(Image: Generation Zero)

The time to build a zero carbon future isn’t later – it’s now

Aotearoa finally heard the announcement about the Zero Carbon Bill earlier this week. Maulik Thakkar of climate action organisation Generation Zero explains how the time to begin reducing our emissions is now, rather than settling for a slow reduction in emissions over the coming decades.

We have repeated it again and again, like a mantra: “The next decade is crucial if we are to drive immediate, transformative change.” Without this change, people will continue to be let down by the government’s delayed or deferred action on addressing Aotearoa’s need for a just transition to a net-zero emissions nation. This is an opportunity. It is an opportunity to improve the lives of those currently struggling. It is an opportunity to prevent future hurt. We need to embrace this opportunity. Not because we are leaders, but because we are already falling behind and need to catch up to even be in the game. There are not unlimited resources nor time patiently waiting for us to get our act together.

We need to recognise climate change for the emergency that it is and direct all resources available to us to create real, domestic emissions reductions – starting now. Not planting our way out of reducing our emissions, leaving the problem for later, and certainly not by buying our way out of our obligations for the future. Planting trees might be an excellent starting point, but it is a small part of the solution. And buying international credits is no substitute to getting our own house in order. We need to address the root causes of the problem we are offsetting in the first place – problems that will not be addressed by balancing a ‘carbon budget’. We need to reexamine and critically think about how we move goods in New Zealand and overseas, we need to look at how people move within and between cities, and we need to look at the base assumptions about our ‘choice economy’ where the most vulnerable of us who have no choice go without. Planting trees provides no answers to these questions.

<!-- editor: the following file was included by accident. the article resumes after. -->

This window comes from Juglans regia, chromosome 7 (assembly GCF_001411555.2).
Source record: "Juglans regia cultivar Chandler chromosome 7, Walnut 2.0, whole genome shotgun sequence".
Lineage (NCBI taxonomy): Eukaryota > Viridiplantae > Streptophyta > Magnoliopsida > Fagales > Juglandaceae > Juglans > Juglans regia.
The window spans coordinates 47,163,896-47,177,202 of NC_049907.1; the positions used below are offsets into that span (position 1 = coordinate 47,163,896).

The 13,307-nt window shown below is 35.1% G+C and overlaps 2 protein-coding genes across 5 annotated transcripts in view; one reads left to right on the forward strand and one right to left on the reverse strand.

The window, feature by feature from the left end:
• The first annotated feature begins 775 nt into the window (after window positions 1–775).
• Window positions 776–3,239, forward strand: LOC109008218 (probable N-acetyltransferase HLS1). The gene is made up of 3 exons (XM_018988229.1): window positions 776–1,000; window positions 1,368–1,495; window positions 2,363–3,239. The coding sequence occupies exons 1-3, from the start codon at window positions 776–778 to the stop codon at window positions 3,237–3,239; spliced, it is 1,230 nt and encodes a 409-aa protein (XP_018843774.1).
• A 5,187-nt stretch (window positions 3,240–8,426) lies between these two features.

This means providing relief to those whose homes, workplaces, and farms become uninsurable. This means providing retraining opportunities and help for workers in affected sectors. This means making low carbon options accessible to all of us. And this means promoting solutions that are not individualistic, but instead lift our communities up so they can live thriving carbon-neutral lives.

Our current government’s decisions around what is contained in the fine print of the Zero Carbon Bill draft seems to indicate that the days of short-sighted policy-making are not yet over.  It tries to promise business-as-usual living, with the assumption that change is still decades away.

Unfortunately for these “decision-makers”, the new normal exists now. Unpredictable cyclones, forest fires and flooded homes that can no longer be insured are just a few of the new additions to “business as usual living” in Aotearoa. And it is the everyday people, in this beautiful land, that must now bear the brunt of an obsession with growth-fuelled economic thinking – one that is exploitative, dehumanising and callous in it’s application.

It is awesome that we have the foundation of a Zero Carbon Act in Aotearoa. We could be the first nation in the world to legislate a 1.5 degree target. At the same time, it would be prudent to remind ourselves that this is only the beginning. We must seek to build and strengthen this foundation to ensure that our politics are accountable and that our transition is just. The climate crisis is upon us and we have very little room for the lethargy proposed by the “business as usual” proponents. We will be advocating for ways to strengthen the draft law during the upcoming select committee process, and we hope you will join us.


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